Tuesday, January 24, 2012

Friends of the Georgia Museum of Art Present "An Evening with the Blues"

Jay Robinson's "Billie Holiday Singing the Blues"
The Friends of the Georgia Museum of Art are excited to present “An Evening with the Blues.” The Feb. 16 dinner event will celebrate Black History Month and honor Larry and Brenda Thompson.

Kicking off with cocktails at 6 p.m., the evening will include a gallery talk by chief curator and curator of American art Paul Manoguerra. The talk focuses on Jay Robinson’s painting “Billie Holiday Singing the Blues.” Dinner will be catered by The National and followed by a performance by Kyshona Armstrong in the M. Smith Griffith Grand Hall. 

Larry and Brenda Thompson will be honored for their recent donation to the museum. The donation consists of works of art by African American artists, many of which were featured in the exhibition “Tradition Redefined: The Larry and Brenda Thompson Collection of African American Art.” The couple has also graciously funded an endowment to create a new curatorial position at the museum. GMOA honors an African American leader in northeast Georgia every year, selecting those who have given back to the African American community and supported the arts.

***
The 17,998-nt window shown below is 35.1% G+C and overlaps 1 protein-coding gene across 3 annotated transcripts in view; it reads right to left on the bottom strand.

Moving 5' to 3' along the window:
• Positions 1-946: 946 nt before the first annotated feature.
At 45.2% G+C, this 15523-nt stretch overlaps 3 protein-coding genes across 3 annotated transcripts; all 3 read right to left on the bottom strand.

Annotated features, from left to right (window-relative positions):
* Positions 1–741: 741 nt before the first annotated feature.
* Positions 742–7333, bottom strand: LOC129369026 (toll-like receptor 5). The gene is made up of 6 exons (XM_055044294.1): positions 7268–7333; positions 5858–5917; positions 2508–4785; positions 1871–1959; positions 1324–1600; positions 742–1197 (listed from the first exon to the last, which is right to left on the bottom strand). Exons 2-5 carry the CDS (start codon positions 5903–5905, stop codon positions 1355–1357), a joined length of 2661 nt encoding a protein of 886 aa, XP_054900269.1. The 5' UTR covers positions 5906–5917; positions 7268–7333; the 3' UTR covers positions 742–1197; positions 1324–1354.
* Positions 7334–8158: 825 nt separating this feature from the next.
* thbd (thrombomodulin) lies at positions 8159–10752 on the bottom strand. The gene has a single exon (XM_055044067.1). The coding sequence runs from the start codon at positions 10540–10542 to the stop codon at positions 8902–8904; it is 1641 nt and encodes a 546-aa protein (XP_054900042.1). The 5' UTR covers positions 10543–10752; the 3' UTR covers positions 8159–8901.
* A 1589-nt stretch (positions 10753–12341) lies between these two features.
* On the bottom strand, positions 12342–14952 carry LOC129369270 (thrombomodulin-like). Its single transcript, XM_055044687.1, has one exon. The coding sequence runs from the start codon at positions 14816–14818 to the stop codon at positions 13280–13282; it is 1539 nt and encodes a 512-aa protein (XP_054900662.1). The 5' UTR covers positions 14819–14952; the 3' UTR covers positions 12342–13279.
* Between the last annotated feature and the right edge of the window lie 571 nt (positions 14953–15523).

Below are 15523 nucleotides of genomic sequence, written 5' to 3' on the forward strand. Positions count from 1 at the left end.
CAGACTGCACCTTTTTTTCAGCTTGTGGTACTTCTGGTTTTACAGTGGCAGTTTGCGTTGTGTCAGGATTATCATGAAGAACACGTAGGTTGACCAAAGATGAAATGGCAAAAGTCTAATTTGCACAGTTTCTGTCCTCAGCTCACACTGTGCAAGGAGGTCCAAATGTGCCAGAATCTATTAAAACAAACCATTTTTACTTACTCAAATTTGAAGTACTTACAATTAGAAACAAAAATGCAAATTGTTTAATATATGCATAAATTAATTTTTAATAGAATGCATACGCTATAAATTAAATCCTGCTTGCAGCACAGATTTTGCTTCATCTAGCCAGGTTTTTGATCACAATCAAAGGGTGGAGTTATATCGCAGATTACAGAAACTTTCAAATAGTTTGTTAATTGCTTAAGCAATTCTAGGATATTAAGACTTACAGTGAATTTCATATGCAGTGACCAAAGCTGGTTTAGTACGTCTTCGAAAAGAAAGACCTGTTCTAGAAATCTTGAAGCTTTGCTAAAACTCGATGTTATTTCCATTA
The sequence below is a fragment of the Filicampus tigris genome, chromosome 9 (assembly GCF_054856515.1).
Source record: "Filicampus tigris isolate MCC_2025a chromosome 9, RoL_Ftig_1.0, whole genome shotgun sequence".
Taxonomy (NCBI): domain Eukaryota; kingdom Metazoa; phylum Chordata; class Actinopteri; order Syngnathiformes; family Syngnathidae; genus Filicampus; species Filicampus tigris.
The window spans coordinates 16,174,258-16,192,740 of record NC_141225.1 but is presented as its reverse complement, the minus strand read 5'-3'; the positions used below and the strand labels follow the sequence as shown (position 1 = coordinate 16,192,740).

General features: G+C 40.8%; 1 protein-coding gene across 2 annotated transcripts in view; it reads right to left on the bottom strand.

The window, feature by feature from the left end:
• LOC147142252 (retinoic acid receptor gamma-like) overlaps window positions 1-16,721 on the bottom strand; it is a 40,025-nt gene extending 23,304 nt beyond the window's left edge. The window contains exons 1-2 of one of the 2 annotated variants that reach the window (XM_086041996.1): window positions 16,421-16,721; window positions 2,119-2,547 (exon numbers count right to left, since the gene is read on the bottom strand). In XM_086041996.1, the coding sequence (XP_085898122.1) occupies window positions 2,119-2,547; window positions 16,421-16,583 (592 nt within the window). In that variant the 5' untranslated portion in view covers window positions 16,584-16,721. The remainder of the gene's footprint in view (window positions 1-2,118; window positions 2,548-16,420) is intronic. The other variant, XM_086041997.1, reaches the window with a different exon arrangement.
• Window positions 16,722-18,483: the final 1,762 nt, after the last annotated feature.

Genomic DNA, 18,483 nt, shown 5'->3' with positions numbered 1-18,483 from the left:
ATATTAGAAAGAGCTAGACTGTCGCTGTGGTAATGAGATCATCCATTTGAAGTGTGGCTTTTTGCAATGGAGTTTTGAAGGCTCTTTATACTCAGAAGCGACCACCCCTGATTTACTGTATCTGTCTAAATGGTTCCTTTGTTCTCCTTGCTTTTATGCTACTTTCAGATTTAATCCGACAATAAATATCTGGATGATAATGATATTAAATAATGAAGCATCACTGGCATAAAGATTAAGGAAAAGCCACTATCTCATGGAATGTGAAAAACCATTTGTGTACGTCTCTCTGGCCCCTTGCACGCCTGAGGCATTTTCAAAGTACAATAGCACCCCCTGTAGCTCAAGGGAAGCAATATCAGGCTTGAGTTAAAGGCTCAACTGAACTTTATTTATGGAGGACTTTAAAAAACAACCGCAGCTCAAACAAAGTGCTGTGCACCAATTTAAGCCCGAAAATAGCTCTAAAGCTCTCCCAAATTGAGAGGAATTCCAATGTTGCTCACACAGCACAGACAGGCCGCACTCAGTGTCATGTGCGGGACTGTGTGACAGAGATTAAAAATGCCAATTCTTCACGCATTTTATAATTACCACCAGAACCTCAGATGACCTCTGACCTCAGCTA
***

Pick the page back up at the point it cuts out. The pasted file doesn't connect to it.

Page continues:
The cost of the evening is $40 per person. Be sure to RSVP to 706.542.0830 by Thursday, Feb. 9 if you are interested in attending!

For more of Kyshona Armstrong's music, visit
“An Evening with the Blues” is generously sponsored by the Athens Chapter, The Links, Incorporated, in memory of Lillian Lynch; Mr. Todd Emily; Julie and Ira Roth; UGA Alumni Association; UGA's Office for Institutional Diversity; and Ashford Manor B&B and Event Facility.

Monday, January 23, 2012

Family Day Photos

Larry Forte took all these great pictures at Family Day: Let's Move! Art, Animals and Yoga this past weekend (Jan. 21, 2012). He also made a video that features many of them. Kids learned about animals in art in the permanent collection, did yoga poses based on animals, ate produce from local farms (after being bribed with stickers), had fun with Keep Athens-Clarke County Beautiful and created their own animals out of clay you could color.

The weather didn't cooperate, but we still had 315 people show up! Thanks to everyone who participated (we hope to see you back for the next Family Day: Discover the Decorative Arts, Feb. 18) and helped to make it happen.

Thursday, January 19, 2012

Suitcase Tours